Carbon sequestration of plantation in Beijing-Tianjin sand source areas
- 45 Downloads
The Beijing-Tianjin Sand Source Control Project (BTSSCP), a national ecological restoration project, was launched to construct an ecological protection system in the Beijing-Tianjin sand source areas to reduce dust hazards. The carbon sequestration dynamics can be used to assess the ecological effects of an ecological restoration project. Here, we conducted vegetation and soil study to assess the carbon sequestration in the plantations with 10 years old stands in Beijing-Tianjin sand source areas. The results at the site scales indicated that the average net increase of plantation ecosystem carbon stock was 33.8 Mg C ha−1, with an annual increase rate of 3.38 Mg C ha−1 yr−1. The average net increase of carbon varied among regions, vegetation types, and forest management activities. Soil bulk density in the top soil decreased slightly after 10-year implementation of the project. Coniferous forests and shrubs are suitable plant species for sand source areas. Natural restoration in the plantations is a practical and feasible and promising approach for enhancing ecosystem carbon sequestration potential.
KeywordsAfforestation Carbon sequestration Carbon density Forest management Restoration Sand source control
Unable to display preview. Download preview PDF.
This research was supported by the National Key Research and Development Program of China (2016YFC0500802), the “Strategic Priority Research Program” of the Chinese Academy of Sciences (XDA05060600), Visiting Scholars Program of ported by Chinese Academy of Sciences, and Youth Innovation Promotion Association, CAS (2014083). We thank GU Lian-hong for his critical comments on the earlier version of the manuscript.
- Gao S, Zhang C, Zou X, et al. (2012) Benefits of Beijing–Tianjin sand source control project, second edition ed. Science Press, Beijing.Google Scholar
- Guo L (2006) The benefit evaluation of the Beijing–Tianjing sand source control project––Take Zhenlan County as a case. Beijing Forestry University. (In Chinese)Google Scholar
- Huang B, Zeng Y, Lü Y, et al. (2012) Measuring the Value of Windbreak and Sand–fixation in the Sandstorm Measuring the Value of Windbreak and Sand–fixation in the Sandstorm CVM's Different Inquiry Methods. Journal of the Faculty of Agriculture, Kyushu University 57(1): 345–351.Google Scholar
- Jiang G (2005) It is inappropriate for afforestation in the “Three North” regions. Scientific Decision–Making 11, 40–42.Google Scholar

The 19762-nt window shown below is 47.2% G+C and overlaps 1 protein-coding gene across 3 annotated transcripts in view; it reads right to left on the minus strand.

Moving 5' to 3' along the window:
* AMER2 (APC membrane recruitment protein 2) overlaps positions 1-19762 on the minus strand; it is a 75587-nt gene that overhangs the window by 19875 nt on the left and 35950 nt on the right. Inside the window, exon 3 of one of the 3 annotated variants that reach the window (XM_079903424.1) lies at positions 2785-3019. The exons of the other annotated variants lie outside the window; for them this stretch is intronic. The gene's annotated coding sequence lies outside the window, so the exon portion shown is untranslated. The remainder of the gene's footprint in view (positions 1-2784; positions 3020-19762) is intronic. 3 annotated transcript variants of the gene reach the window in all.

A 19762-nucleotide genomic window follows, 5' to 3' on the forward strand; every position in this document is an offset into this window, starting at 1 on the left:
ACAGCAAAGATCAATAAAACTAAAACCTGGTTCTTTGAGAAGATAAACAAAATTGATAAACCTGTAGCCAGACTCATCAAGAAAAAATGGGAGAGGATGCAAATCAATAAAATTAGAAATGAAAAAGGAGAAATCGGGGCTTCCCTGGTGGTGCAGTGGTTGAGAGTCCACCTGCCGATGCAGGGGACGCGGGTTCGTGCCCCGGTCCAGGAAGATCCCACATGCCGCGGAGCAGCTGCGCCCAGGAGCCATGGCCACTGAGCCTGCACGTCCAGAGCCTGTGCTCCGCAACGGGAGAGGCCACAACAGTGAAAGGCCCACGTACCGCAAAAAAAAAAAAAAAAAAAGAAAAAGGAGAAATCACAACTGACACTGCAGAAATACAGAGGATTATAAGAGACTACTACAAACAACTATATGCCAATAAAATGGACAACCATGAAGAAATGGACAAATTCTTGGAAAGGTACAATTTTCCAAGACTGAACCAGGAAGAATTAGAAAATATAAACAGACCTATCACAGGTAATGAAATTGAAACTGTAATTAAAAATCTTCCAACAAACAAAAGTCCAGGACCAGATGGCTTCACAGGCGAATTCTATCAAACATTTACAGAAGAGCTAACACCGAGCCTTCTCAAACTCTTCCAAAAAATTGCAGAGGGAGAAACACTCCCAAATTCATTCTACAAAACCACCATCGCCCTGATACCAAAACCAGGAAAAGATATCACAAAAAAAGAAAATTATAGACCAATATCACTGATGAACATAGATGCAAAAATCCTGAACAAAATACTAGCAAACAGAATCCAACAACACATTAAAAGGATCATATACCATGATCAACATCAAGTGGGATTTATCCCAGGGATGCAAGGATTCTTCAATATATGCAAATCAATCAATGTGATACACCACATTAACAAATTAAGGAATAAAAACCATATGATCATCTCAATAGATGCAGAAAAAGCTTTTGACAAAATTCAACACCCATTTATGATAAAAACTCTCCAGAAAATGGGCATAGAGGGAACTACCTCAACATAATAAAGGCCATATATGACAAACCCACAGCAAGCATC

- Kaul M, Mohren GMJ, Dadhwal VK (2010) Carbon storage versus fossil fuel substitution: a climate change mitigation option for two different land use categories based on short and long rotation forestry in India. Mitigation and Adaptation Strategies for Global Change 15(4): 395–409. https://doi.org/10.1007/s11027-010-9226-1 CrossRefGoogle Scholar
- Paul KI, Polglase PJ, Richards GP (2003): Predicted change in soil carbon following afforestation or reforestation, and analysis of controlling factors by linking a C accounting model (CAMFor) to models of forest growth (3PG), litter decomposition (GENDEC) and soil C turnover (RothC). Forest Ecology and Management 177(1–3): 485–501. https://doi.org/10.1016/S0378-1127(02)00454-1 CrossRefGoogle Scholar
- Shi S, Feng j, Zhou Y (2010) Dynamic change of the aboveground biomass and net primary productivity in the aress of Beijing and Tianjin sand source control project. Journal of Basic Science and Engineering 18(6): 886–894. (In Chinese)Google Scholar
- Toenshoff C, Stuelpnagel R, Joergensen R, et al. (2013) Carbon in plant biomass and soils of poplar and willow plantations–implications for SOC distribution in different soil fractions after re–conversion to arable land. Plant and Soil 367(1–2): 407–417. https://doi.org/10.1007/s11104-012-1481-3 CrossRefGoogle Scholar
- Wang W–J, He H–S, Zu Y–G, et al. (2011a) Addition of HPMA affects seed germination, plant growth and properties of heavy salinealkali soil in northeastern China: comparison with other agents and determination of the mechanism. Plant and Soil 339(1–2): 177–191. https://doi.org/10.1007/s11104-010-0565-1 CrossRefGoogle Scholar
- Xu S, Huang G, Li Y, et al. (2011) The Research Progress about Effects of Agricultural Measures on Soil Carbon Content. Chinese Agricultural Science Bulletin 27(8): 259–264. (In Chinese)Google Scholar
- Zhang L, Fan J, Zhang w, et al. (2014) Impact of the Beijing and Tianjin Sand Source Control Project on the grassland soil organic carbon storage: A case study of Xilingol League, Inner Mongolia, China. Chinese Journal of Applied Ecology 25(2): 374–380. (In Chinese)Zhang X–QGoogle Scholar
- Zhou Y, Chang X, Ye S, et al. (2015) Analysis on regional vegetation changes in dust and sandstorms source area: a case study of Naiman Banner in the Horqin sandy region of Northern China. Environmental Earth Sciences 73(5): 2013–2025. https://doi.org/10.1007/s12665-014-3566-1 CrossRefGoogle Scholar